Even people who absolutely hate modern musical movies, like Rent or Chicago, will appreciate the amount of effort put into Repo! The Genetic Opera. It’s not some backyard film disguised as nothing more than an extended music video. While it has some of the same visual production elements it carries none of the preconceptions about genre or propriety. It borrows from so many places that, somewhere along the way, it grew an original energy of it’s own. Unfortunately, the brazen ego and over-confidence imbued in it never fully allow the entire production to get out of it’s own way. The final product turns out to be a confused and muddy mix of too many brilliant colors that could have been so much more with just a little less.
Repo! The Genetic Opera written & composed by Darren Smith and Terrence Zdunich started out as a ten minute “cabaret” piece, performed in small venues. Once arrogant slasher film director Darren Lynn Bousman (Saw II, III & IV) got involved and turned it into a short-film, the next step to full-blown “opera” seemed a logical step. That’s pretty much where logic and reasonable description end.
It’s really not necessary to describe plot for Repo because it might confuse things for anyone who wants to just enjoy the music and choreography. For anyone who has been exposed to traditional opera, Repo follows the classical formula of tragedy. Obviously, the centerpiece of the story is the gothically dark story about a dystopian world plagued with an epidemic that causes organ failure. Those who can’t afford their replacement organs are forced become indebted to GeneCo and live in constant fear of the repo men, legal assassins who really enjoy their work. Also center stage is a young girl trapped by an overbearing father to protect her from the big bad world that took her mother from him when she was born yearns to be free. Throw in a psycho family at the head of the largest and most powerful company in the world and sprinkle a few small, but equally as tortured, characters from the sordid past and you’ve got operatic tragedy. Now, take all that and set it to music. GO!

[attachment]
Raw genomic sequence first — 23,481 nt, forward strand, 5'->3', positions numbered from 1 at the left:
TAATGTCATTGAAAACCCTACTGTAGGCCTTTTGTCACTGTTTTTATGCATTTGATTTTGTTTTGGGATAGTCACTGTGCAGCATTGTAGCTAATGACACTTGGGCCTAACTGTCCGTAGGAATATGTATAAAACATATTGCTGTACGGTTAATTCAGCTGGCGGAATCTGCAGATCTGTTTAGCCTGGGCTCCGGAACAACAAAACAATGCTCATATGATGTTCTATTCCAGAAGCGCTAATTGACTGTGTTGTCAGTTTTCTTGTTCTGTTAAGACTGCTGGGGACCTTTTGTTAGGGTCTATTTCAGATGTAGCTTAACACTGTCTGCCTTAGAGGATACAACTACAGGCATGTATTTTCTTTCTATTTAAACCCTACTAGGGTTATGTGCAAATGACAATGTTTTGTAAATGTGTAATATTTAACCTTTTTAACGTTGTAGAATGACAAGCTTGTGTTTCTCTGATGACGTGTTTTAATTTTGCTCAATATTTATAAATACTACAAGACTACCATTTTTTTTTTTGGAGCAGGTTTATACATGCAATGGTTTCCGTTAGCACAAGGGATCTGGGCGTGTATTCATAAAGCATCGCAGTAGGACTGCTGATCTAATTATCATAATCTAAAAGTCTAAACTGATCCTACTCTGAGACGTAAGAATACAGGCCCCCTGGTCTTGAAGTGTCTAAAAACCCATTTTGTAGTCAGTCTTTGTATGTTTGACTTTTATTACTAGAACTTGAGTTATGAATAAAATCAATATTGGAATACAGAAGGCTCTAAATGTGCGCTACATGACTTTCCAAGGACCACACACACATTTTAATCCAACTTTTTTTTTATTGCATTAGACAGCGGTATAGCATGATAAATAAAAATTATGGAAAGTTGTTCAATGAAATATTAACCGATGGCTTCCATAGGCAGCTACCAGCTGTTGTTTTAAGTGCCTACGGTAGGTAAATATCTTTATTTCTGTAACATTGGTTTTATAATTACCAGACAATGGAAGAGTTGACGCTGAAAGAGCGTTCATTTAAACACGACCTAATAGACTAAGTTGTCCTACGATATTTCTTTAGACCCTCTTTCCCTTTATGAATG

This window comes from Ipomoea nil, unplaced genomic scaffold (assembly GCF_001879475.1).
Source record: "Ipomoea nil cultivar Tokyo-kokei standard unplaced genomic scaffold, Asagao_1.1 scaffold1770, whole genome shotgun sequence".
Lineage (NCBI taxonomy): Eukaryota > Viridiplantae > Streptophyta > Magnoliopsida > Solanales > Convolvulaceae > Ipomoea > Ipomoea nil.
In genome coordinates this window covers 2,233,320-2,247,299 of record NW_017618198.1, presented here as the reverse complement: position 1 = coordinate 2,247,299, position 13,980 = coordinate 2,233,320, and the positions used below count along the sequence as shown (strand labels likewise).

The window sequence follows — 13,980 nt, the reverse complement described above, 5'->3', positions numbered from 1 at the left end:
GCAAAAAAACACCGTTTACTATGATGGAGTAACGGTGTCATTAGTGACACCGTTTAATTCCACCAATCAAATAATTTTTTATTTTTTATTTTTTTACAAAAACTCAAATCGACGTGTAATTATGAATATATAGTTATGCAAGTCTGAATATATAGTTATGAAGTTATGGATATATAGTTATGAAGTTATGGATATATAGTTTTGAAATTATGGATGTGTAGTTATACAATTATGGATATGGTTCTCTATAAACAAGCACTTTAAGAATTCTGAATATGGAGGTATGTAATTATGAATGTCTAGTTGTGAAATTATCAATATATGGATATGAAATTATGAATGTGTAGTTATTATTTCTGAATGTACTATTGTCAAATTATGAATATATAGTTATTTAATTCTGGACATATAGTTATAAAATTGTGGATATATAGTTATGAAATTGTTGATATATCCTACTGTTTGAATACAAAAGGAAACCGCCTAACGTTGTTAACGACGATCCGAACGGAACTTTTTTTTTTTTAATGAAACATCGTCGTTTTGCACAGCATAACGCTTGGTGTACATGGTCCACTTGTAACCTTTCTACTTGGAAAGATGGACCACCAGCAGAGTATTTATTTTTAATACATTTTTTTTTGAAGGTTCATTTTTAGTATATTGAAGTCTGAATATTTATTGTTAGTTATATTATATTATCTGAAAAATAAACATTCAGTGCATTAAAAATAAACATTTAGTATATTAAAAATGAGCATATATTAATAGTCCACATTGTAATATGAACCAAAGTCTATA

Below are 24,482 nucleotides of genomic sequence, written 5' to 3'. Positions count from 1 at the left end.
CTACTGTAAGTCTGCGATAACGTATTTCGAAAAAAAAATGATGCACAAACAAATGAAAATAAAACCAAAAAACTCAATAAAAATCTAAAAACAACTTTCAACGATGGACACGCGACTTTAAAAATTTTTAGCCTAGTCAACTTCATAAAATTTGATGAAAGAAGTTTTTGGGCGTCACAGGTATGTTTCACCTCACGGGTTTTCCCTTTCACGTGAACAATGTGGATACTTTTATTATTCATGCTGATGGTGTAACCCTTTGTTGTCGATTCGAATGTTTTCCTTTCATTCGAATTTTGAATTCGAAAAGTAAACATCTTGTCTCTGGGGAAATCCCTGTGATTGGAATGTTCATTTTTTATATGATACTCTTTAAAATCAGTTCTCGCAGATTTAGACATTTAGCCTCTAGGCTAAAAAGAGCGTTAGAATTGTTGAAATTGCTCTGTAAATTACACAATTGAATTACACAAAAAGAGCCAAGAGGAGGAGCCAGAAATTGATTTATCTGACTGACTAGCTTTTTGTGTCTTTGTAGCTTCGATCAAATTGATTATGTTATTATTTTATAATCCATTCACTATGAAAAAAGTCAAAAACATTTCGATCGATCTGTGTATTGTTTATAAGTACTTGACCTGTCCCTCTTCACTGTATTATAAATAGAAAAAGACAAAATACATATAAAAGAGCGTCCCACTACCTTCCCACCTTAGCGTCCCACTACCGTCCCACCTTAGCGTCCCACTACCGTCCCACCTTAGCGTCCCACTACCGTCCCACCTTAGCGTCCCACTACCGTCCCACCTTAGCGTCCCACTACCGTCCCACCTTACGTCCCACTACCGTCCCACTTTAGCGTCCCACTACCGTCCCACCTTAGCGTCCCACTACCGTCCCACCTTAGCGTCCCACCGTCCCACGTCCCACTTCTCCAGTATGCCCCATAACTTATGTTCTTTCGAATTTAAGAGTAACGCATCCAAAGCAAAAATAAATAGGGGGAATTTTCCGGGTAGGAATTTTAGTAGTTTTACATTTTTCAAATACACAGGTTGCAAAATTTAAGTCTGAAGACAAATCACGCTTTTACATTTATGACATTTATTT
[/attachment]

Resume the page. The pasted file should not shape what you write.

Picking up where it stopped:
Sadly mixed with the stellar, blockbuster performances of Anthony Stewart Head (Buffy the Vampire Slayer) and Sarah Brightman are lackluster efforts by Alexa Vega and Paris Hilton, who both have talent but would have been better off with a little vocal coaching and better direction. Having already been in the musical Romeo + Juliet Paul Sorvino already understands his limitations and only attempts to sing when he really needs to belt out an operatic vibrato, which he does admirably well. Stomping around, cursing and screaming in two of the most obnoxious and offensive performances, ever, are Nivek Ogre from Skinny Puppy and veteran horror film actor Bill Moseley (House of 1000 Corpses, Carnivále).
The biggest treat in the entire movie is relative newcomer Terrance Zdunich, the co-creator, as GraveRobber. Used as a, sort of, chorus (the narrator in many of Shakespeare’s plays) GraveRobber appears in the movie throughout to belt out some of the best music in the entire musical and also to tie together and transition critical portions of the story. Many have compared him to Richard O’Brien (Rocky Horror Picture Show) but with his flawless vocals and mesmerizing facial theatrics Zdunich reminds one more of Tim Curry’s Frankenfurter. Zdunich has the potential to be a serious draw in both Broadway and Hollywood so he’ll be one to watch, just you wait and see.
With a real director and, possibly, a producer with enough sense, and some courage, to reign everything and everyone in a little, this movie could have been entirely brilliant instead of just fleeting moments of it interlaced with uncomfortable white noise. Repo! suffers from the belief that “if one is good then two are better.” In this case it’s more like “one hundred are better.” So, instead of a pleasing blend of stars, music, visual imagery and story it turns out to have too much of nearly every good thing.
The two featurettes and commentary on the DVD don’t really offer much of interest except for a little back story from Smith and Zdunich about how Repo went from short performance to the big screen and a wealth of opportunities for Darren Bousman to brag about himself.
Darren Lynn Bousman (director) / Darren Smith, Terrance Zdunich (screenplay)
CAST: Alexa Vega … Shilo Wallace
Paul Sorvino … Rotti Largo
Anthony Head … Nathan / Repo Man
Sarah Brightman … Blind Mag
Paris Hilton … Amber Sweet
Bill Moseley … Luigi Largo
Nivek Ogre … Pavi Largo